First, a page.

Artist Evolution In Quarantine: Ashton Irwin’s “Superbloom”
Quarantine resulted in a plethora of setbacks world wide. It closed down shops, postponed movie shoots and album releases, and sequestered people to their homes — which for some proved detrimental to their originality. With a worldwide pandemic hanging over their heads, many people weren’t in the mood to create, and understandably so, when it seemed like everything only kept getting worse.
However, quarantine also provided some people more accessibility to their own minds than ever before. For some artists, this was horrifying, as the creative mind can be overwhelming. However, for some artists, this time in quarantine proved beyond beneficial.
For instance, one artist who took this time to heart was 5 Seconds of Summer's Ashton Irwin. During quarantine, Irwin went into uncharted territory and devised his debut solo album entitled “Superbloom” in the span of eight months, releasing it Oct. 23.
There are many reasons this album is poignant and noteworthy in this current time period, in fact too many for me to delve into, so it’s best to go over the highlights.
Ashton Irwin is the current drummer for Australian pop band 5 Seconds of Summer (5SOS), most notable for their album “Youngblood” and it’s title track that garnered over one billion streams on Spotify and won several awards, such as the “Pop Music Award” at the ASCAP awards and “Song of the Year” at the ARIAs. It is safe to say that Ashton Irwin is no stranger to success and the creation of music.
Photo of the cover of Irwin’s album, “Superbloom” from Ashton Irwin’s Facebook Page.
However, while his band is beyond prosperous, Irwin himself is not known to be in the spotlight. As the drummer for 5SOS, Irwin is not commonly featured on the vocals for the studio albums and even less in live performances. He has the smallest following on social media when compared to his bandmates and is not front and center in photoshoots or interviews.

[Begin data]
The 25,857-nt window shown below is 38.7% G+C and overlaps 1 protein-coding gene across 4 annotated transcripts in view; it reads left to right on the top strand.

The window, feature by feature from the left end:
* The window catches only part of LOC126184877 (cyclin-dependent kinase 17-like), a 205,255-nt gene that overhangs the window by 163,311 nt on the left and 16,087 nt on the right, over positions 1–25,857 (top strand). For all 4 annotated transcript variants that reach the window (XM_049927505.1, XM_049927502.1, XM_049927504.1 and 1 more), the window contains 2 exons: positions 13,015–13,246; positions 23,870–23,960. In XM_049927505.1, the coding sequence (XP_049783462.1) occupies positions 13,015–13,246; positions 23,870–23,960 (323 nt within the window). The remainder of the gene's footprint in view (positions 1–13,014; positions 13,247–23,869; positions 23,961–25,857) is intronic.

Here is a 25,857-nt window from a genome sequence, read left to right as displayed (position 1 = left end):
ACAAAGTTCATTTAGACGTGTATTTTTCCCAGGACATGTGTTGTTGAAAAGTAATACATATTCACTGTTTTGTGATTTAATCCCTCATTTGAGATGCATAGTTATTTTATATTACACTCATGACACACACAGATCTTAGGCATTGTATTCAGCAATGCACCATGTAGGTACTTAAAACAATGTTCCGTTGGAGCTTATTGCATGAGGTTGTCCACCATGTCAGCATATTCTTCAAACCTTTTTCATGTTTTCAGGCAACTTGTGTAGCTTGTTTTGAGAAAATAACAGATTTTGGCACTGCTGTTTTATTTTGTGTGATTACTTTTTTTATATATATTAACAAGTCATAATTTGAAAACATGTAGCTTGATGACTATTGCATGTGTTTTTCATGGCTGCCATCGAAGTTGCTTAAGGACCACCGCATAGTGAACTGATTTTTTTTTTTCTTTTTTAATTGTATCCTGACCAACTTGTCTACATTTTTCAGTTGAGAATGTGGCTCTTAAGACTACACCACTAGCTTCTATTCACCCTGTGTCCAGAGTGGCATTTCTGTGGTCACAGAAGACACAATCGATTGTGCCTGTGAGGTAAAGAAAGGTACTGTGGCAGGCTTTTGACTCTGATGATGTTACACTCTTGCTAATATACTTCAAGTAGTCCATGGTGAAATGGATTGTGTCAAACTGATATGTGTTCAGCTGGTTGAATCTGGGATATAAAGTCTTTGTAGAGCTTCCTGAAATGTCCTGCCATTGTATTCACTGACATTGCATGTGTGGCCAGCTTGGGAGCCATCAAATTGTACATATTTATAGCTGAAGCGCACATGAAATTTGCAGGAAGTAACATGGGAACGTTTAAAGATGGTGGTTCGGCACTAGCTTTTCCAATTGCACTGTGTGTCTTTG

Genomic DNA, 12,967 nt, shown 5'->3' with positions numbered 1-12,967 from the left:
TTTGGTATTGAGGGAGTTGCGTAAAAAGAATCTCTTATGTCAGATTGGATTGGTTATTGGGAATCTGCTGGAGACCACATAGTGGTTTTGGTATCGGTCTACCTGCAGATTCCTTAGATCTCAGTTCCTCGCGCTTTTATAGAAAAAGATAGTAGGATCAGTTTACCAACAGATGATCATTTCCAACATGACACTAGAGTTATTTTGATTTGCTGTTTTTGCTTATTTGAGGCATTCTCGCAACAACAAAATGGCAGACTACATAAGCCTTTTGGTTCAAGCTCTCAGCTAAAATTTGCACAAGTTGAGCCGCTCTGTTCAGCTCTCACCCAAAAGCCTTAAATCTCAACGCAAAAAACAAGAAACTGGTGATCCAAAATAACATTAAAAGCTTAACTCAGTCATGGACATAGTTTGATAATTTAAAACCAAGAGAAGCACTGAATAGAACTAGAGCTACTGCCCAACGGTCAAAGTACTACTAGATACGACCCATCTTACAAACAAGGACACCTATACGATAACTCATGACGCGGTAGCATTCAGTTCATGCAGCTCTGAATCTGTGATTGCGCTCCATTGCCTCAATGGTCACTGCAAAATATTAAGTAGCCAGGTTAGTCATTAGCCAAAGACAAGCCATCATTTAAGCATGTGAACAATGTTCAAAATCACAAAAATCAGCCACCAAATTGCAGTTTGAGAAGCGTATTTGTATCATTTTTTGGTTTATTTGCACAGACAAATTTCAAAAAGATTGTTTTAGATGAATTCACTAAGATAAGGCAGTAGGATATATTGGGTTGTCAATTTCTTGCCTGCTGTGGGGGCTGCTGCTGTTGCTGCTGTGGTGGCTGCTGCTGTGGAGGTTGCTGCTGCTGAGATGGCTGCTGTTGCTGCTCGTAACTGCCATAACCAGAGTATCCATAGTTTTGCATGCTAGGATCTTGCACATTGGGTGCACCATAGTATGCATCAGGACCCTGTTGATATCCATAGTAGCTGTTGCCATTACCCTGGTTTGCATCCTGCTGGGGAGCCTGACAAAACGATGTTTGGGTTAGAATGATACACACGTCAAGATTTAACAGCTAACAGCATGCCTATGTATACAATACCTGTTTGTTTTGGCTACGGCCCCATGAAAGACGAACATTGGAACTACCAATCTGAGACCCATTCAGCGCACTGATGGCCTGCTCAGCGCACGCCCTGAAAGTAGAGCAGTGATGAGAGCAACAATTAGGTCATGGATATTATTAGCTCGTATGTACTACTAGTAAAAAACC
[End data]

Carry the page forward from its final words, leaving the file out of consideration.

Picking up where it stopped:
Over quarantine, with his album “Superbloom,” Irwin decided to change that image. This album is genuinely nothing like his previous work with 5SOS. He has strayed away from previous pop influences and settled into the alternative rock genre, with influences leaning towards Nick Drake (“River Man” and “Pink Moon”), My Bloody Valentine, Foo Fighters, and others.
Usually, when writing music, Irwin would be working alongside his bandmates (Luke Hemmings, Calum Hood, and Michael Clifford) and joined by guest writers and producers, but, while sequestered in his home and unable to utilize those normal resources, the new album was written by only him and his roommate/producer Matt Pauling. This created a lyrical experience far different than any previous 5SOS album, with intimate and personal stories from Irwin himself. While 5SOS albums usually deal with the topics of romance, behind-the-scenes glimpses of the industry, and toxic relationships, “Superbloom” explores mental illness, the human condition, hope after depression, and more topics usually too taboo to discuss in the public light. Irwin takes a bold headfirst dive into “Superbloom,” and listeners are thankful that he did.
This album showcases immense personal growth, and it shows how quarantine forced artists to peer into their subconscious and determine their true motivations as human beings. Irwin did an exquisite job with this album, creating a new body of work that is not reflective of what he has been known for in the past.
While we should not thank the pandemic in any way for quarantine, it is important to note how artists made the best of a bad situation, and how even in catastrophic times, growth in your art and being can be achieved.